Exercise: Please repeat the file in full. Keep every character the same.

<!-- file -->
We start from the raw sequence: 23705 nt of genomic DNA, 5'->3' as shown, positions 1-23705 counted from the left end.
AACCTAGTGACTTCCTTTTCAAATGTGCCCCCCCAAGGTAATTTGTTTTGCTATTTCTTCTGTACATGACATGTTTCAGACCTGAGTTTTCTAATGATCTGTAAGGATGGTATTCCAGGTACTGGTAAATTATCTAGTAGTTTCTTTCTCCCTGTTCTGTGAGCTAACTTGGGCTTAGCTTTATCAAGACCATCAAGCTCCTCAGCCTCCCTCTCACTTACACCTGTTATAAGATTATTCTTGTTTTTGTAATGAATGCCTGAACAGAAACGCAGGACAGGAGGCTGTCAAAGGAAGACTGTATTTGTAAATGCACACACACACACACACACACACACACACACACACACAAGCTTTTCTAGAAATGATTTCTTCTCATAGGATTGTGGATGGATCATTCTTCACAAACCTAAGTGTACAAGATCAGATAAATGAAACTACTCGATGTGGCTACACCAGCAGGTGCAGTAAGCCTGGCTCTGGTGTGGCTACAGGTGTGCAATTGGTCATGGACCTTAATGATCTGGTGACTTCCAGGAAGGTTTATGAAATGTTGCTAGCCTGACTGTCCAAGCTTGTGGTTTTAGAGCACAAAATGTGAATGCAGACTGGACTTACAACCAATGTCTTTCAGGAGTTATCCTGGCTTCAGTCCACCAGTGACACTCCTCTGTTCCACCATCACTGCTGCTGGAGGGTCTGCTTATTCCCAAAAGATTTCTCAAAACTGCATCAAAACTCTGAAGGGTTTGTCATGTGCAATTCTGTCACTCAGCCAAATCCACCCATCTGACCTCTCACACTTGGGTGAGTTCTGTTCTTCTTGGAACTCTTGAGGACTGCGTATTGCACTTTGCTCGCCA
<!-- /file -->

We start from the raw sequence: 23705 nt of genomic DNA, 5'->3' as shown, positions 1-23705 counted from the left end.
AACCTAGTGACTTCCTTTTCAAATGTGCCCCCCCAAGGTAATTTGTTTTGCTATTTCTTCTGTACATGACATGTTTCAGACCTGAGTTTTCTAATGATCTGTAAGGATGGTATTCCAGGTACTGGTAAATTATCTAGTAGTTTCTTTCTCCCTGTTCTGTGAGCTAACTTGGGCTTAGCTTTATCAAGACCATCAAGCTCCTCAGCCTCCCTCTCACTTACACCTGTTATAAGATTATTCTTGTTTTTGTAATGAATGCCTGAACAGAAACGCAGGACAGGAGGCTGTCAAAGGAAGACTGTATTTGTAAATGCACACACACACACACACACACACACACACACACACACAAGCTTTTCTAGAAATGATTTCTTCTCATAGGATTGTGGATGGATCATTCTTCACAAACCTAAGTGTACAAGATCAGATAAATGAAACTACTCGATGTGGCTACACCAGCAGGTGCAGTAAGCCTGGCTCTGGTGTGGCTACAGGTGTGCAATTGGTCATGGACCTTAATGATCTGGTGACTTCCAGGAAGGTTTATGAAATGTTGCTAGCCTGACTGTCCAAGCTTGTGGTTTTAGAGCACAAAATGTGAATGCAGACTGGACTTACAACCAATGTCTTTCAGGAGTTATCCTGGCTTCAGTCCACCAGTGACACTCCTCTGTTCCACCATCACTGCTGCTGGAGGGTCTGCTTATTCCCAAAAGATTTCTCAAAACTGCATCAAAACTCTGAAGGGTTTGTCATGTGCAATTCTGTCACTCAGCCAAATCCACCCATCTGACCTCTCACACTTGGGTGAGTTCTGTTCTTCTTGGAACTCTTGAGGACTGCGTATTGCACTTTGCTCGCCA